Remember, O Lord, the children of Edom in the day of Jerusalem; who said, Rase it, rase it, even to the foundation thereof.

O daughter of Babylon, who art to be destroyed; happy shall he be, that rewardeth thee as thou hast served us.

Happy shall he be, that taketh and dasheth thy little ones against the stones.[8]

137:5–6. This is the heart of this psalm: If I forget you, O Jerusalem … If I do not remember you, If I do not exalt Jerusalem above my chief joy then let judgment fall upon me, may I become lame in my right hand and may I become unable to speak. Their determination to remember Jerusalem is founded in their worship of God who chose Zion as the seat of His earthly rule as Israel’s true King (cf. 2:6; 9:11). The affirmation in turns bears out the reason for the exile which, though accomplished by means of an ungodly people, was intended by God as correction for Israel’s failure to recognize Him as their ultimate authority—a failure epitomized by their idolatry (Ezk 20:27–32) and failure to observe God’s command concerning the land’s sabbatical rest (2Ch 36:21).[9]

Faithfully remembering Jerusalem (137:5–6)

137:5–6. The psalmist vowed to retain Jerusalem in his memory. He wished that his right hand would forget its skill and that he would become mute if he failed to remember … Jerusalem, his highest joy. The people’s intense grief over the destruction of their city (where the tribes gathered to praise the Lord) is contrasted here with their greatest joy.[10]

137:5, 6 Now that he is back in the land the psalmist expresses the enormous determination of his people to have Jerusalem at the center of their life—and we remember here that Jerusalem stands for the Lord who dwelt there. Should the time ever come when he no longer has that inexplicable, instinctive attachment to Zion, then a fitting retribution would be that his right hand should wither and never again be able to sweep the strings of the harp. Yes, if it should ever happen that Jerusalem doesn’t have first place in his heart, then he concurs that his tongue should cling to the roof of his mouth so that he could never sing the sweet old songs of Zion again.[11]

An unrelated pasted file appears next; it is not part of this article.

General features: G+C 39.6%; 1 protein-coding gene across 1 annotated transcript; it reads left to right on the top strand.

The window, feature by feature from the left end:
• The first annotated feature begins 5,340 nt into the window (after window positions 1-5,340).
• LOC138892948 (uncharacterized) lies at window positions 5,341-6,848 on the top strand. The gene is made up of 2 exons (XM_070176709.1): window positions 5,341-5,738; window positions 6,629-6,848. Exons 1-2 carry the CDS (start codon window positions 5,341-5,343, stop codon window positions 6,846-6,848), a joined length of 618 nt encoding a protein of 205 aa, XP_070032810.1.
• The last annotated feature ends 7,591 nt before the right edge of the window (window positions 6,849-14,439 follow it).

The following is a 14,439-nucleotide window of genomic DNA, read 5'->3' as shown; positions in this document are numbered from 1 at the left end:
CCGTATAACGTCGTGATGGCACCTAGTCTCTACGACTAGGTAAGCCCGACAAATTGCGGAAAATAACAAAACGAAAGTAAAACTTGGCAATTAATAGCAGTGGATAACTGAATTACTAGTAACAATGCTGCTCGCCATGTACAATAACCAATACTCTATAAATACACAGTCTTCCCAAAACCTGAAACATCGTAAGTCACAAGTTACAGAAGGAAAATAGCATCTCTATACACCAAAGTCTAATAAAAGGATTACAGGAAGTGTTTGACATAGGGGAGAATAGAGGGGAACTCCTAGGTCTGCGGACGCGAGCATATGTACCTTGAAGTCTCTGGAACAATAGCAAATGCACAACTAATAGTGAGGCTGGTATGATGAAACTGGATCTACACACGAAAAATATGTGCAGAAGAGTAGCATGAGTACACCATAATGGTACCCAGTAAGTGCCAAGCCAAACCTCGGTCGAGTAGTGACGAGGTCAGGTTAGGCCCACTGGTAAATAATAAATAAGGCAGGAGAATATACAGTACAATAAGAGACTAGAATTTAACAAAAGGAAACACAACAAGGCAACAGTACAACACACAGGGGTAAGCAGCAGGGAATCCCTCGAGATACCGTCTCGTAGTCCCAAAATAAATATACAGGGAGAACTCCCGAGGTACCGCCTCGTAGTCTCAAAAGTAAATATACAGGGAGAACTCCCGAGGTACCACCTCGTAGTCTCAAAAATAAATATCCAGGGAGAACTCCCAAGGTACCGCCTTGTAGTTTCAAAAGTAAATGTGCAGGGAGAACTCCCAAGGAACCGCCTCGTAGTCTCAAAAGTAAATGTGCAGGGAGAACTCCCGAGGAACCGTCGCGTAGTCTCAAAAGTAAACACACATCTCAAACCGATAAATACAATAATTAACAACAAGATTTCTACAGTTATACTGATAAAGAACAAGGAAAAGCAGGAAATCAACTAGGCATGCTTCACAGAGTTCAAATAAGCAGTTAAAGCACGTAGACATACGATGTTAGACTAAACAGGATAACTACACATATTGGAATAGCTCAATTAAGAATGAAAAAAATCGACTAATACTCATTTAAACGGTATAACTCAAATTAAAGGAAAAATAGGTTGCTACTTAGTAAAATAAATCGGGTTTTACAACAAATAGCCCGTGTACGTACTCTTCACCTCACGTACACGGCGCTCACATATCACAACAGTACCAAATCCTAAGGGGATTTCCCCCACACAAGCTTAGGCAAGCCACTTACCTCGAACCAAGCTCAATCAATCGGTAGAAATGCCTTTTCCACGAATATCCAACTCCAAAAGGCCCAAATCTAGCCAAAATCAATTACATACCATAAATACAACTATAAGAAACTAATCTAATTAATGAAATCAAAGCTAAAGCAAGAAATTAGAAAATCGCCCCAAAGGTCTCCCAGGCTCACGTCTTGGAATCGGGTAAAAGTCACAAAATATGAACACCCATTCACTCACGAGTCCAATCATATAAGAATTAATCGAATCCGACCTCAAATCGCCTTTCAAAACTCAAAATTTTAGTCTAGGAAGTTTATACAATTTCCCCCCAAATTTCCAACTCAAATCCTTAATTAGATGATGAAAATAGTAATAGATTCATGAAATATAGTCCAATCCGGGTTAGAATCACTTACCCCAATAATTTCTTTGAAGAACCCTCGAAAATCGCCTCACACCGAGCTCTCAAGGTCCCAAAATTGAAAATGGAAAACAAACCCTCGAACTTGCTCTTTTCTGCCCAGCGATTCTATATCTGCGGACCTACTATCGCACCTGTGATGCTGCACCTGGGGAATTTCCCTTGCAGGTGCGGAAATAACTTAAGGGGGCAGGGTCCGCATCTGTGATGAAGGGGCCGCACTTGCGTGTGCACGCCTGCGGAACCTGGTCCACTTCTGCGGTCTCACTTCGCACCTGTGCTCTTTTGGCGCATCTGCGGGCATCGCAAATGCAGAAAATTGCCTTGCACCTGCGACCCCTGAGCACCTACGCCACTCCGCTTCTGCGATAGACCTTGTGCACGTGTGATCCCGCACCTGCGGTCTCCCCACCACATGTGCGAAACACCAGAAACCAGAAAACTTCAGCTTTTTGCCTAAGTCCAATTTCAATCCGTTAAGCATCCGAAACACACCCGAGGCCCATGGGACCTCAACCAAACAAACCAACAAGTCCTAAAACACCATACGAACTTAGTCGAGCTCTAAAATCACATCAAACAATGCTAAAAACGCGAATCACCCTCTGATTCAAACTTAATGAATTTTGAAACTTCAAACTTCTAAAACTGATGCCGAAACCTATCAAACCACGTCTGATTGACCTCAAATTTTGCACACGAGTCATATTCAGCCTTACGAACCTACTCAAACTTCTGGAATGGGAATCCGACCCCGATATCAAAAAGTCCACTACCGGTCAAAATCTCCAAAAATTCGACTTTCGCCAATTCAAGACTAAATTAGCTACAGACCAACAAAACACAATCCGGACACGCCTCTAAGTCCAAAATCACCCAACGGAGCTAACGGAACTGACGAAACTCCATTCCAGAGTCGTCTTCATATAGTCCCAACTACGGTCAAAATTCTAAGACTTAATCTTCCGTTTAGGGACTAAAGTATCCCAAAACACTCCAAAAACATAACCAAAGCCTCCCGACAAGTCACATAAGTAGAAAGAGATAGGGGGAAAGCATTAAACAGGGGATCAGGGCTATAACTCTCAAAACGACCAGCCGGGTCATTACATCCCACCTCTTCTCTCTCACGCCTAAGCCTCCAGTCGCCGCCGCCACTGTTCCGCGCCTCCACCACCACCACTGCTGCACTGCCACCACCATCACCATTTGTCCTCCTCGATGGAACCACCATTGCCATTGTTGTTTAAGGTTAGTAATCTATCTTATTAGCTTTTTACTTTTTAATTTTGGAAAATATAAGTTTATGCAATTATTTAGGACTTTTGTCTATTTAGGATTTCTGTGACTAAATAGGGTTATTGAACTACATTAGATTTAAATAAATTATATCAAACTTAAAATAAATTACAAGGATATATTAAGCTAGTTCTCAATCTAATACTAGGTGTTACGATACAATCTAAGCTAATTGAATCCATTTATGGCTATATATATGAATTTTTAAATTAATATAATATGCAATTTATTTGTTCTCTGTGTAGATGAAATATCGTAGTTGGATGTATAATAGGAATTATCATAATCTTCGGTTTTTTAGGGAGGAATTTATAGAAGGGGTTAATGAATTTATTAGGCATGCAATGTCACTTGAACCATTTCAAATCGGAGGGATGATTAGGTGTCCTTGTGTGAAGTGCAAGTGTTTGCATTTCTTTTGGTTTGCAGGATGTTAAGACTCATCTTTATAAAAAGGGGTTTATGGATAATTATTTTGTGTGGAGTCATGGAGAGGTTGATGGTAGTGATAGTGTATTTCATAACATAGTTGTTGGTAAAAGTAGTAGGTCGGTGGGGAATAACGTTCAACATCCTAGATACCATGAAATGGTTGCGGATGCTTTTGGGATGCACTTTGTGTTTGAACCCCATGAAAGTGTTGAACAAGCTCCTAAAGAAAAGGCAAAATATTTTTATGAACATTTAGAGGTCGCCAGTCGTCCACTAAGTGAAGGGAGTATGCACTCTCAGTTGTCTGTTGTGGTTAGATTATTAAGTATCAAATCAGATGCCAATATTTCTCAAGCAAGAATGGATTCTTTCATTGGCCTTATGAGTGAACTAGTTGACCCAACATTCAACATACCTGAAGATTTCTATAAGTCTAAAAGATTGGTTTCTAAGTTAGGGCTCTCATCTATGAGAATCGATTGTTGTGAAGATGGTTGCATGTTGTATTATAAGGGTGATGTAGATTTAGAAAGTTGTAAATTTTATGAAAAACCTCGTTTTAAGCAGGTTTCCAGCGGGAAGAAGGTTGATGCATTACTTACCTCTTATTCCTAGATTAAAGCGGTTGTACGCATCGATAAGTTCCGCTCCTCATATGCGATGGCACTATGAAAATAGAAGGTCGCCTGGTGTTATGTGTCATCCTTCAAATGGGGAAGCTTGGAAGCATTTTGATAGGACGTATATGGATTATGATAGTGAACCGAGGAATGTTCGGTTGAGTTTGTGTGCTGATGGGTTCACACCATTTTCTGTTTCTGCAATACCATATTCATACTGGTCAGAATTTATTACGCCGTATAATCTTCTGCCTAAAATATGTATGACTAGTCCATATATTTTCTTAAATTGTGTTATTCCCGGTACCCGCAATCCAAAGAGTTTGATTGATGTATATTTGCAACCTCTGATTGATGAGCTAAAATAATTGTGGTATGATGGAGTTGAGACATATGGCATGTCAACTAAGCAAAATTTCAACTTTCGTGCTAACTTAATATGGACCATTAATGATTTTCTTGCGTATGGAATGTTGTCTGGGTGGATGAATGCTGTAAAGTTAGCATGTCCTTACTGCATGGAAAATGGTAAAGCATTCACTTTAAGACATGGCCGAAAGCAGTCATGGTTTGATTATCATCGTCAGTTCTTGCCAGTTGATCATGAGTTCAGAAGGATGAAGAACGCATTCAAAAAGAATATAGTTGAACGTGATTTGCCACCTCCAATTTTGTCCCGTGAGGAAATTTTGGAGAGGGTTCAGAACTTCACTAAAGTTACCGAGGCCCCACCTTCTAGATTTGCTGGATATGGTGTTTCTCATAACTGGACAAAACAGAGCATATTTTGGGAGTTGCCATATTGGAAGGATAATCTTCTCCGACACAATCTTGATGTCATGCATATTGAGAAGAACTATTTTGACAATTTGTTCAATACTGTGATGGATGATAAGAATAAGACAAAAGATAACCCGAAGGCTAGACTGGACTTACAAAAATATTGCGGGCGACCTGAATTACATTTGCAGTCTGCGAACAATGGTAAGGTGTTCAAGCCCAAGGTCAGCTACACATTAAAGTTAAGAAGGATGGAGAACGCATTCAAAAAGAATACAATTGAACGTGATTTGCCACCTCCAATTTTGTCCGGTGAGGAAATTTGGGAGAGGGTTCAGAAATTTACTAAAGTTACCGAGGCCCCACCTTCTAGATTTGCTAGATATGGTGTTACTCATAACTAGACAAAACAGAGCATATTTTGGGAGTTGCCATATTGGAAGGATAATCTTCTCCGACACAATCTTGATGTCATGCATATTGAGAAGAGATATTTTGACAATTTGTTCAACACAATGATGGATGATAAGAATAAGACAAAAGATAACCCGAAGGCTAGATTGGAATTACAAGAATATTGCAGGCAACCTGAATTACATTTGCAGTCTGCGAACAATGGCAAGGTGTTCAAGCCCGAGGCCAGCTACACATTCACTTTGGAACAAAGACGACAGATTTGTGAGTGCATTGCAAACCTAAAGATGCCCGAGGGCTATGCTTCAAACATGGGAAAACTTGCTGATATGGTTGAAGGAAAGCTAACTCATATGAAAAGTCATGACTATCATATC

[1] Calvin, J., & Anderson, J. (2010). Commentary on the Book of Psalms (Vol. 5, p. 195). Bellingham, WA: Logos Bible Software.

[2] VanGemeren, W. A. (2008). Psalms. In T. Longman III & D. E. Garland (Eds.), The Expositor’s Bible Commentary: Psalms (Revised Edition) (Vol. 5, pp. 950–951). Grand Rapids, MI: Zondervan.

[3] deClaissé-Walford, N., Jacobson, R. A., & Tanner, B. L. (2014). The Songs of the Ascents: Psalms. In E. J. Young, R. K. Harrison, & R. L. Hubbard Jr. (Eds.), The Book of Psalms (p. 955). Grand Rapids, MI; Cambridge, U.K.: William B. Eerdmans Publishing Company.

[4] Hubbard, R. L. J., & Johnston, R. K. (2012). Foreword. In W. W. Gasque, R. L. Hubbard Jr., & R. K. Johnston (Eds.), Psalms (p. 479). Grand Rapids, MI: Baker Books.

[5] Jamieson, R., Fausset, A. R., & Brown, D. (1997). Commentary Critical and Explanatory on the Whole Bible (Vol. 1, p. 387). Oak Harbor, WA: Logos Research Systems, Inc.

[6] Spence-Jones, H. D. M. (Ed.). (1909). Psalms (Vol. 3, p. 296). London; New York: Funk & Wagnalls Company.

[7] Allen, L. C. (2002). Psalms 101–150 (Revised) (Vol. 21, p. 308). Dallas: Word, Incorporated.

[8] Spurgeon, C. H. (n.d.). The treasury of David: Psalms 120-150 (Vol. 6, p. 228). London; Edinburgh; New York: Marshall Brothers.

[9] Rydelnik, M., Vanlaningham, M., Barbieri, L. A., Boyle, M., Coakley, J., Dyer, C. H., … Zuber, K. D. (2014). Psalms. In The moody bible commentary (pp. 871–872). Chicago, IL: Moody Publishers.

[10] Ross, A. P. (1985). Psalms. In J. F. Walvoord & R. B. Zuck (Eds.), The Bible Knowledge Commentary: An Exposition of the Scriptures (Vol. 1, p. 890). Wheaton, IL: Victor Books.

[11] MacDonald, W. (1995). Believer’s Bible Commentary: Old and New Testaments. (A. Farstad, Ed.) (p. 766). Nashville: Thomas Nelson.